Daming Palace

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Daming Palace National Heritage Park
Reconstructed Danfeng Men.jpg
The reconstructed Danfeng Gate of the Daming Palace
Established 1 October 2010
Location Xi'an, China
Coordinates 34°17′02″N 108°57′58″E / 34.284°N 108.966°E / 34.284; 108.966
Type Archaeological site and history museum
Daming Palace
Simplified Chinese 大明宫
Traditional Chinese 大明宮
Literal meaning Palace of Great Brilliance[1]
Daming Palace National Heritage Park
Simplified Chinese 大明宫国家遗址公园
Traditional Chinese 大明宮國家遺址公園

The Daming Palace ("Palace of Great Brilliance"[1]) was the imperial palace complex of the Tang Dynasty, located in its capital Chang'an.[2][3] It served as the royal residence of the Tang emperors for more than 220 years.[2] Today, it is designated as a national heritage site of China.[4] The area is located northeast of present-day Xi'an, Shaanxi Province.[5]


The palace was originally known as Yong'an Palace, but was renamed to Daming Palace in 635.[6][7] In 662, after renovations to the palace, it was renamed to Penglai Palace.[6][7] In 670, it was named to Hanyuan Palace[7] or Yuan Palace.[6] Eventually, in 701, the name of the palace became Daming Palace again.[6][7]


At the founding of the Tang dynasty in 618, the Taiji Palace (太极宫), built in the previous Sui dynasty[8], was preserved as the imperial residence. Its north entrance, known as the Xuanwu Gate, was the site where prince Li Shimin killed two of his brothers, including the crown prince, at the bloody palace coup known as the Xuanwu Gate Incident in 626. The same year, he was crowned as Emperor Taizong, as his father Emperor Gaozu yielded the throne and became the retired emperor.

In 632, chancellor Ma Zhou charged that the retired Emperor Gaozu was living in Da'an Palace (大安宮) to the west, which he considered an inhospitable place as it was built on low-lying lands of Chang'an that was plagued by dampness and heat during the summer.[9] According to him, ever since Emperor Taizong moved to the countryside during the summers, his retired father was left behind in Chang'an to suffer in the summer heat.[9] However, his father would always decline any invitation to spend the summer together when Emperor Taizong eventually did invite him.[9] Ever since the bloody palace coup of the Xuanwu Gate Incident in 626, it seemed that father and son had drifted apart to an extent that their relationship never healed.[9]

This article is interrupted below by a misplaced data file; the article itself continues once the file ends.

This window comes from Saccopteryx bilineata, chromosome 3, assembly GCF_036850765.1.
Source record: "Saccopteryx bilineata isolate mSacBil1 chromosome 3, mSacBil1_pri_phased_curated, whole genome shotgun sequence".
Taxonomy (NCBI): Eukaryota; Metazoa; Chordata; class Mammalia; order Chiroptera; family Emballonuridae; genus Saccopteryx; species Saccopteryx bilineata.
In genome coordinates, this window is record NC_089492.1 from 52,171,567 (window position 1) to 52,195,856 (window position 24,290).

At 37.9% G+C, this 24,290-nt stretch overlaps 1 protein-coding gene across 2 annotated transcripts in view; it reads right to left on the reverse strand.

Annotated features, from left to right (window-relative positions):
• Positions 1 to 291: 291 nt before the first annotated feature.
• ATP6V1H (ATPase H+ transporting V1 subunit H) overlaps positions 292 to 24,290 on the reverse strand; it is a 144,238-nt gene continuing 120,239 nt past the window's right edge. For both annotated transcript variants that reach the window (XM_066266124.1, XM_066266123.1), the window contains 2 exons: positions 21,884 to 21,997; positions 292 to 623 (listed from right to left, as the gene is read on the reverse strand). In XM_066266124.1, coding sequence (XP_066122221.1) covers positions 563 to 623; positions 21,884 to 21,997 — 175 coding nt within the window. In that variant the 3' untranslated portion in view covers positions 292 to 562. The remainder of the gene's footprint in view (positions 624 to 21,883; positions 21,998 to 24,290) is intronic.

In 634, Emperor Taizong launched the first construction of the Daming Palace at the Longshou Plateau, to the northeast at the outskirt of the Chang'an city.[10][11] He intended to build a small-scale summer palace for his retired father, Emperor Gaozu, as an act of filial piety.[12] However, Emperor Gaozu fell ill, and died in 635,[9] and the construction of the palace halted thereafter.

The Tang dynasty undergone rapid development under the diligent rules of Emperor Taizong, and his son Emperor Gaozong. With accumulated wealth in the state treasury, the construction of the Daming Palace into a grand imperial residence became feasible. In 660, Empress Wu, wife of Emperor Gaozong, commissioned the court architect Yan Liben to design the palace,[12] and the construction commenced in 662. With a workforce of over 100,000, major construction was done in a year, which included the grandest building, the Hanyan Hall.[13]. On 5 June 663, the imperial family formally relocated from the Taiji Palace into the yet to be completed Daming Palace,[14] which became the new seat of the imperial court and political center of the empire.[7][14][15] Upon its completion, it covered almost 4 km2, which was more than 3 times the area of the Forbidden City in Beijing today.

After Emperor Gaozong, two of his sons with Empress Wu were crowned in rapid succession. In 690, Empress Wu took the throne herself as the only empress reagent in the entire Chinese history. She moved the main capital to Luoyang for most of her reign (690-705), during which the Daming palace ceased to be the imperial residence. Upon restoration of the Tang dynasty in Chang'an, Daming Palace was the site of two coups against the powerful Empress Wei in 710, and Princess Taiping in 713, after which came the golden age during the reign of Emperor Xuanzong (712-756). Emperor Xuanzong primarily resided in the smaller-scaled Xingqing Palace, which was expanded from his former mansion as a prince. A narrow walled passage was built to connect the Damning Palace to the Xingqing Palace in its south. Apart from being the centre of administration of the empire, Emperor Xuanzong welcomed many artists, dancers, musicians, and poets, including Li Bai, to the Daming Palace, which boosted vibrant artistic creations. Many performances were staged at the imperial theatre, the Pear Garden, at the inner court of the palace.